OrthoSensor in BizWest Colorado: Verasense Brings Balance to Knee Replacements
by Curt MacDougall, November 13, 2015
Consider these facts taken from a recent National Center for Health Statistics report: In 2010, total knee replacement was the most frequently performed inpatient procedure on adults aged 45 and over. From 2000 through 2010, an estimated 5.2 million total knee replacements were performed, with the rate of procedures for both men and women nearly doubling over that period.
And when it comes to gauging a successful knee replacement, it’s all about patient satisfaction. Dr. Brian Blackwood is an orthopedic surgeon with Boulder Community Health, specializing in knee and hip replacements. “There is a component of knee replacement patients where the X-rays look good but they still aren’t really happy with their knee,” he said. “Traditionally patients who are satisfied or very satisfied with their knee replacement are around 80 or 85 percent, so 15 to 20 percent of the patients just aren’t happy with the performance of their knee.”
Now technology is helping to improve those numbers by way of a system called VERASENSE.
In a total knee replacement, caps are installed on the end of the femur and the tibia. Between those caps, a durable plastic implant is inserted that takes the place of the original cartilage. And getting those parts to mesh properly is the tricky part, Blackwood said. “One of the most difficult things you can do as you go through training is gain an appreciation for what a well-balanced knee replacement feels like.”
In the past, that was done mostly through touch, a somewhat subjective process passed on from more experienced surgeons.
“Now [with VERASENSE]* we actually get objective numbers,” Blackwood explained. “We get feedback on whether one side is too tight or too loose compared to the other side.”
That feedback comes from sensors embedded in flexible “smart trials,” plastic inserts that are the same shape and size as the final implant. When in place, the sensors sit on either side of the joint and send [compartmental load data]* to a computer. “We can take the joint through a range of motions and find out what the pressure is,” according to Blackwood, “following the tracking of the joint from full extension to deep bending so you can make sure there’s good balance of the knee throughout that entire range of motion.”
Based on those [data from the sensor]*, the surgeon can make adjustments to the surrounding soft tissue or change bone cuts in order to achieve [better]* balance for the final implant.
“It’s like a tire — you want to make sure it’s well-balanced so that it won’t have any excessive wear on one side or the other,” he said.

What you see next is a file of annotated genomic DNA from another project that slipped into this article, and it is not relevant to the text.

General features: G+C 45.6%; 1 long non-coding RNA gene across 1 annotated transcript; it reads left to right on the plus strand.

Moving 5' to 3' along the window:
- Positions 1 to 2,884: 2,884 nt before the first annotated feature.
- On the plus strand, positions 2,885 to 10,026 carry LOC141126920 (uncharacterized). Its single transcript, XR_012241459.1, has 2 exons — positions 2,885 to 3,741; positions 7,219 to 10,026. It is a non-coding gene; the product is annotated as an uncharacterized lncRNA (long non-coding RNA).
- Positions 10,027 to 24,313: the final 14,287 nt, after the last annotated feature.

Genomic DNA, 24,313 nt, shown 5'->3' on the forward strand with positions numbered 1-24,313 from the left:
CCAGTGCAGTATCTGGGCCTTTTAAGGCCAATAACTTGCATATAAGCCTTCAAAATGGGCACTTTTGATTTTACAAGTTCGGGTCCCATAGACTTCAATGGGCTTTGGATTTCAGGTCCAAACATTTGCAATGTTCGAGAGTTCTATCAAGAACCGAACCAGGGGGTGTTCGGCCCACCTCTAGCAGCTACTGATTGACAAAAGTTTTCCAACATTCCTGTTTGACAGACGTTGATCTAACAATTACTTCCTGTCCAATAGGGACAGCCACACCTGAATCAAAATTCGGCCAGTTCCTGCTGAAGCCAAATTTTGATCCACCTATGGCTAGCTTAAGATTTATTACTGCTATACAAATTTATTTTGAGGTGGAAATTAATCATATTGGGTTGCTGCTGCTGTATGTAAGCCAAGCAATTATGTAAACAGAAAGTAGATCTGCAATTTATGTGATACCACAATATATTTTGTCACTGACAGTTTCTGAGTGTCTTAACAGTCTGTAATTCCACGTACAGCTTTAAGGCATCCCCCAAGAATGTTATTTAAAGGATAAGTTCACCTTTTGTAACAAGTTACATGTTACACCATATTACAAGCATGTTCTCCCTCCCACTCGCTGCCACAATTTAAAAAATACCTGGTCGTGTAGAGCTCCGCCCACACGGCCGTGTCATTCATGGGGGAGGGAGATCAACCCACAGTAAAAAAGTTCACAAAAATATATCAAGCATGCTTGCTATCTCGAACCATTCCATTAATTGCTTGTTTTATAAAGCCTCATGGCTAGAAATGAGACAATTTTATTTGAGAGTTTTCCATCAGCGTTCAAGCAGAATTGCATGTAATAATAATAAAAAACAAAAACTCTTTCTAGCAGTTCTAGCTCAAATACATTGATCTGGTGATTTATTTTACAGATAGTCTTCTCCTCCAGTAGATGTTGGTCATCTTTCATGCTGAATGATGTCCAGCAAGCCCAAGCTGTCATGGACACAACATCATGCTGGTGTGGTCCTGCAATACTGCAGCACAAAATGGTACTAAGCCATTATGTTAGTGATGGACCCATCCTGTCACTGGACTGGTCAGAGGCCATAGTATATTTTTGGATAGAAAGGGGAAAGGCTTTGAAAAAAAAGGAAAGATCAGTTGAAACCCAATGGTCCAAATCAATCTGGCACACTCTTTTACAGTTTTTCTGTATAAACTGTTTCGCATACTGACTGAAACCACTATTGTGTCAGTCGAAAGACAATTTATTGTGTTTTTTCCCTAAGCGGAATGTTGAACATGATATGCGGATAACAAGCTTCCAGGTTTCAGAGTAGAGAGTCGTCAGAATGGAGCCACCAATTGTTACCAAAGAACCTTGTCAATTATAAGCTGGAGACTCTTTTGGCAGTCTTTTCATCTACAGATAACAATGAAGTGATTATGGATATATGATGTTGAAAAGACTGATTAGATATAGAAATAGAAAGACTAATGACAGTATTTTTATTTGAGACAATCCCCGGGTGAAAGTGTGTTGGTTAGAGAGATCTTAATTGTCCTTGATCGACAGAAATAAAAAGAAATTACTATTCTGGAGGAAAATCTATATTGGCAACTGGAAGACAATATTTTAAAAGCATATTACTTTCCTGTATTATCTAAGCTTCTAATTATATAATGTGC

At age 64, Boulder resident Paul Fuller still leads an active life, listing trail running, ultra-running, and nordic and alpine ski racing among his hobbies. Fuller recently had his left knee replaced by Blackwood. “I’m psyched that it’s worked as well as it has. I can do anything I could have done with my normal knee,” he said.
A recent study shows that he’s not alone, claiming that patients receiving this knee system had a 97 percent satisfaction rate at one year…29
Nor is this Fuller’s first rodeo. He had his right knee replaced in a more traditional procedure about five years ago. When comparing the results, he describes the feel of the right knee as “sloppy.”
“With the first knee, after a two-and-a-half hour surgery, I was black and blue from my butt to my heel on the back side of my leg,” Fuller said. “With Dr. Blackwood, the surgery was about 35 minutes, and I didn’t have a bruise except right at the incision.”
The procedure was developed on the West Coast about four years ago, and BCH is currently the only health facility in Colorado where it is available. Blackwood said that despite a price of several hundred dollars for the orthosensor implants, there is no extra charge for patients. The hospital is absorbing the additional cost, with an eye toward long-term benefits.
“One of the early causes of failure for knee replacements is instability, a function of a poorly balanced knee or poor tracking, and so if we can do a better surgery the first time it reduces a lot of costs down the road.”
“Knee replacements are sort of where art and medicine combine,” Blackwood said, “and if we can add more science to that art, give people more information, I think that will give patients much better outcomes, better-performing knees.”
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